For this exhibition, we are privileged to be able to present works solely from the Juan Yarur collection. Combining photographs and collages, the works span over three decades. Central to all of the works is Copello himself – whether capturing previous performance pieces in the elaborate collages or using himself as the subject. He embodied the concept of what he described as ‘living art’. Within the depictions, the artist explores a multitude of complex issues, ranging from sexual ambiguity and identity, to national identity. While some close-up self portraits are immediately reminiscent of Duchamp’s ‘Rrose Sélavy’, others have a more political agenda. The series of black and white photographs of the artist dancing with the Chilean flag are haunting images that remind the viewer of the artist’s exile from his homeland.
Copello spent much of his working life in both Italy and the United States and it was here that he developed his unique, flamboyant style of self-expression and performance. After studying at the Academia di Belli Arti, Florence, he left for New York to complete his printmaking studies at the Pratt Graphic Center. In 1969, with the help of Fernando Torm-Toha, Copello founded the alternative New York Art workshop, ‘Studio F.’ / ‘Taller 69’. There they experimented with printmaking, collage, modern music and body-art. As well as printing all his own work, Copello printed works for key artists of the era – Rainer Fetting, David Hockney, Keith Haring and others. He was friends with Andy Warhol, came into contact with The Factory, and was part of the underground club scene. It was during this period that he developed his performative style. There he became a leading influence upon avant-garde art and visual performances.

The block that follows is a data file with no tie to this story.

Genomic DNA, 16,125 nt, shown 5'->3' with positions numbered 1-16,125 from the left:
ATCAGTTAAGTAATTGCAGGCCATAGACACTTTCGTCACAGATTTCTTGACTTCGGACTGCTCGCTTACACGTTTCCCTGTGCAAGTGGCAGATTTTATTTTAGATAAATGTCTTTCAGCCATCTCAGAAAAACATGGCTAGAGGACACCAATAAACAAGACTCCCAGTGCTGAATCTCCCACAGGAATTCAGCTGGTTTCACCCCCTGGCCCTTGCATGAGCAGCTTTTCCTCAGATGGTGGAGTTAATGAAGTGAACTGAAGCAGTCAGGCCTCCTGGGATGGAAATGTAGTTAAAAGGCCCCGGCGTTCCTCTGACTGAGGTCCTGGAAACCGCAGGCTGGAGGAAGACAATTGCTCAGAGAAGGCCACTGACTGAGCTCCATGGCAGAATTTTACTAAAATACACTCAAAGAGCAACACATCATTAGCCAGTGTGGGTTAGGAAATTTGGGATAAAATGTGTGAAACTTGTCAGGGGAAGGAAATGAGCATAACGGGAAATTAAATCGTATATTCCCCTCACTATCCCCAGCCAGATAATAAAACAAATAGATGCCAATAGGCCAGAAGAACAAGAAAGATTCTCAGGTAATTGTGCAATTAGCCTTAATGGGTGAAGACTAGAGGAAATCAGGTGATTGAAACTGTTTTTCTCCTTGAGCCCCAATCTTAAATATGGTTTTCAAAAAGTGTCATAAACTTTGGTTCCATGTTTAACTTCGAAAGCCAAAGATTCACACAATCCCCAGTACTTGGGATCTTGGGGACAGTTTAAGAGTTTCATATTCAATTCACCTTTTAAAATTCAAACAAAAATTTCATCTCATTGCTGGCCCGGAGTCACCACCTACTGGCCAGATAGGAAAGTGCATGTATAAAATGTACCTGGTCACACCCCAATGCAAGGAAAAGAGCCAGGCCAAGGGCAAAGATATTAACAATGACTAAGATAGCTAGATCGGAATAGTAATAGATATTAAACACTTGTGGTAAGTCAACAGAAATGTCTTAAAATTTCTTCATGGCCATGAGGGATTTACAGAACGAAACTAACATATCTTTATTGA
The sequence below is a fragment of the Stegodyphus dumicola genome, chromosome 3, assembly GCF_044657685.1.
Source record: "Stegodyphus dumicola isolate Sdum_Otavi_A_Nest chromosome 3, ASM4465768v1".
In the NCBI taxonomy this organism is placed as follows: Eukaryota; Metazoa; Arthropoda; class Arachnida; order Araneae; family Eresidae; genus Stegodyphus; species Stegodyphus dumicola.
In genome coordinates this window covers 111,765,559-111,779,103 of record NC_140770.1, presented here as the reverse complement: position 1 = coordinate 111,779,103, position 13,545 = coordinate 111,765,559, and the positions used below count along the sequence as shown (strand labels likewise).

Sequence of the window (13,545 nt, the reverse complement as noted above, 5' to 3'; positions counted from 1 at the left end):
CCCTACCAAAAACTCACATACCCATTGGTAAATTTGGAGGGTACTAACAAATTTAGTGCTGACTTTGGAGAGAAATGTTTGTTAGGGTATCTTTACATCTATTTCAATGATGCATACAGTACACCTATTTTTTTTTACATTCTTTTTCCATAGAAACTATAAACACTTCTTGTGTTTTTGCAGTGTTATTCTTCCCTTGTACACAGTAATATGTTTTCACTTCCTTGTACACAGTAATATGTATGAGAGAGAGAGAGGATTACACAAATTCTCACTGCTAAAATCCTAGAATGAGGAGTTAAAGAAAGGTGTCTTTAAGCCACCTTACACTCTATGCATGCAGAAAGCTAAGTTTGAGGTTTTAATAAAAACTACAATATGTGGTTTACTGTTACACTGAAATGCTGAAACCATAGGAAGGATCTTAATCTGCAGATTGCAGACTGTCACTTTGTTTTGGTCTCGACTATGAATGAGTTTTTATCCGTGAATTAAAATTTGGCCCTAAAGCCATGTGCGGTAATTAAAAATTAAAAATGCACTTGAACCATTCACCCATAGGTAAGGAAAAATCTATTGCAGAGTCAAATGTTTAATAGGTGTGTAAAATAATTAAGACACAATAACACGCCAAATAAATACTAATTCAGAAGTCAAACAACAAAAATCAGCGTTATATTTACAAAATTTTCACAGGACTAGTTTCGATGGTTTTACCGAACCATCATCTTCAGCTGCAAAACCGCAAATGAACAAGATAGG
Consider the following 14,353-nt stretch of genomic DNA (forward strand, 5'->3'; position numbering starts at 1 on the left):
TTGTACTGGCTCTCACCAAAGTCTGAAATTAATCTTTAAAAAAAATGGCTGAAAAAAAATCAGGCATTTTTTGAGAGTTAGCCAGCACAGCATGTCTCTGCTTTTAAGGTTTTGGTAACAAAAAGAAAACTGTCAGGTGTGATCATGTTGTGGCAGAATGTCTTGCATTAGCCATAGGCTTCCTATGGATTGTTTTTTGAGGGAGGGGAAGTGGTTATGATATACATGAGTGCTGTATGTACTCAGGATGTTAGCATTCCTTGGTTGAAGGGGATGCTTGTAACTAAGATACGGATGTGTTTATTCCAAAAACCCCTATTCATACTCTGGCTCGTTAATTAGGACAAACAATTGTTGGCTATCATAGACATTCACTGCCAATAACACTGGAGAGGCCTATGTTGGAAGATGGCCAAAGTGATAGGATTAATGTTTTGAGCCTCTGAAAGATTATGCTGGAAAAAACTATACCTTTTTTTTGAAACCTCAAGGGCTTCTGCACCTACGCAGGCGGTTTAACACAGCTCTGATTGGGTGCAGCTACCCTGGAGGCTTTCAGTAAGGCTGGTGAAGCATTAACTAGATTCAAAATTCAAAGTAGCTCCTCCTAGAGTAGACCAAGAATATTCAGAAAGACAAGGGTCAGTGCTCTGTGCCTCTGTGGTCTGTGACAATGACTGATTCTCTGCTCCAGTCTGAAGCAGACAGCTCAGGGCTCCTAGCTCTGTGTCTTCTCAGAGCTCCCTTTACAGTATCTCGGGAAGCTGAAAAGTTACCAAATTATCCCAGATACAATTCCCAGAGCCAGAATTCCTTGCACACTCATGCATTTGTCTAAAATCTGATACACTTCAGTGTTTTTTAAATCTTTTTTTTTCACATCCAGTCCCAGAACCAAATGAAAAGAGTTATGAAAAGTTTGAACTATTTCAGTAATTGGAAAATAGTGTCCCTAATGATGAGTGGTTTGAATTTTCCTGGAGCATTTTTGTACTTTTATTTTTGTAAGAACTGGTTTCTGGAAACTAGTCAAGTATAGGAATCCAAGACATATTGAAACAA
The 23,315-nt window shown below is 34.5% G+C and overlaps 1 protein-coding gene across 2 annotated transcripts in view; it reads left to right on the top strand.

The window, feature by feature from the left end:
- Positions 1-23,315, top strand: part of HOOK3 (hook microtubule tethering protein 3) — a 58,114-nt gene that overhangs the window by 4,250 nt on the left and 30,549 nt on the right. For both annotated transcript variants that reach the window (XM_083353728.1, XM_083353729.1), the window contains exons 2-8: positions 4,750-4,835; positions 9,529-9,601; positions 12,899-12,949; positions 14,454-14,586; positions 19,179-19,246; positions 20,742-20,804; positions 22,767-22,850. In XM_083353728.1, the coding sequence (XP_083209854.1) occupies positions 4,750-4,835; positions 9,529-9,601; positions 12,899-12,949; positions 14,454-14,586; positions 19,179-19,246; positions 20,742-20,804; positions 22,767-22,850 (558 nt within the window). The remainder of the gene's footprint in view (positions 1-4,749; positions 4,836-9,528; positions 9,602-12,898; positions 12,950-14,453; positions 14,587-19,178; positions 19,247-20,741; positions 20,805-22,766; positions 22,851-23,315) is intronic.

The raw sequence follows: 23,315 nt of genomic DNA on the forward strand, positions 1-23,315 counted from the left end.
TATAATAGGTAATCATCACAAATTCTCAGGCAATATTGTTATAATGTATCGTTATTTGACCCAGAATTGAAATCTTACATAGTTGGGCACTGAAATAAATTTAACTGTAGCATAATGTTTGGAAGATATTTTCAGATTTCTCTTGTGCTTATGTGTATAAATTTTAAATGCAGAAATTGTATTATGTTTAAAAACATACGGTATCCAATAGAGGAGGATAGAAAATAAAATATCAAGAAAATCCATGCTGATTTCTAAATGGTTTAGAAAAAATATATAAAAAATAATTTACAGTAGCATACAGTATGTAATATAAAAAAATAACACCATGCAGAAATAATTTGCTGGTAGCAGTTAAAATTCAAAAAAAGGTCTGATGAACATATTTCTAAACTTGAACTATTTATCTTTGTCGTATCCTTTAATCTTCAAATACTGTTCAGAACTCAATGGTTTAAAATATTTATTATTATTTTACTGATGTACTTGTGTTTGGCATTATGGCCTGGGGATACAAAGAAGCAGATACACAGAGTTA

In 1986 Copello accepted a founding role in the formation of the American Mime Theatre of New York (under Paul Curtis). Copello was later to bring this back to his home country in 1996 when he taught Body Art and Body Expressionism at the University of Chile. He became a deeply influential figure to future generations of Chilean artists, such as Carlos Leppe. When he later left to return to Italy, much of his performative work was a reaction to the social and political turmoil that Chile was facing at that time. Francisco Copello died in Santiago, Chile in 2006.